“A toy at a highway rest stop, unknowingly left behind by its owner. It’s such an emotional thing because everybody has lost a toy that they wanted so desperately to find, that they wished the toy was looking for them.” Still featuring Tinny ‘the toy with a soul’ as the main character, it would embody the theme of a road trip in which Tinny gets lost from its owner during a holiday. By September 1991 a further refinement of the draft would still feature Tinny but this time the template was finalised – it was to be a buddy movie. Jealousy inspired by the attention lavished on new toy Tinny leads to conflict with the child’s former favourite, a ventriloquist dummy and, extrapolated from this, were the final characters of Buzz Lightyear and Woody. An intensive four years of production would follow, culminating in 800,000 hours of generation time on a host of supercomputers. The resulting 77 minutes of footage consisting of 1,561 shots involving a cast of 76 characters was the first ever computer animated feature and a worldwide smash to boot.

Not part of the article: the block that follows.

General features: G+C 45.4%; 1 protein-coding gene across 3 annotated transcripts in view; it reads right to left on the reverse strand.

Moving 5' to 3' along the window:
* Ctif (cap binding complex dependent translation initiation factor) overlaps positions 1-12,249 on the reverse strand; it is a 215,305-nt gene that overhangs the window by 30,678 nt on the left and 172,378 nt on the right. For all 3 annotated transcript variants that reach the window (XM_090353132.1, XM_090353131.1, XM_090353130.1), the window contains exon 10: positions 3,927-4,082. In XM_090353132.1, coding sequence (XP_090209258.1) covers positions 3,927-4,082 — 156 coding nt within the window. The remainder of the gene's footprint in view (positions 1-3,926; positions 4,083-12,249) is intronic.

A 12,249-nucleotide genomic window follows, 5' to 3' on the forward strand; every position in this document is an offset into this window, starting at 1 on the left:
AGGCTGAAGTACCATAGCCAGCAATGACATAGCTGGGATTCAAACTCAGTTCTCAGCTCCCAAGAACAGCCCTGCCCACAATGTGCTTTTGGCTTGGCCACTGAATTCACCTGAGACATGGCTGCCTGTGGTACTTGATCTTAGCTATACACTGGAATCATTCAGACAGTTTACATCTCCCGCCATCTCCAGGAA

Andy Davis (John Morris) has a lot of toys. They lie around his room all day but, when Andy’s not around or asleep, they come to life. Among them are Mr Potato-Head (Don Rickles), Bo Peep (Annie Potts), Slinky Dog (Jim Varney), Rex (Wallace Shawn) and the Sergeant (R. Lee Ermey) and his platoon. Andy’s long-time favourite, a cowboy doll named Woody (Tom Hanks), is replaced in Andy’s affections by a dynamic new space ranger, Buzz Lightyear (Tim Allen). Unfortunately, Buzz is the only toy in the box that doesn’t understand that he’s just a toy. Initially, Woody wants to get rid of Buzz but, after a number of hair-raising adventures, they become allies, mainly united against Andy’s sadistic next-door neighbour Sid (Erik von Detten), an evil child who has a penchant for dismembering and blowing up toys. United in adversity, now the duo must forget their differences as they escape not only Sid, but his vicious dog Scud, and make it home before Andy’s family move to a new house. A spectacular escape plan unfolds with sequences that put many non-animated action films to shame.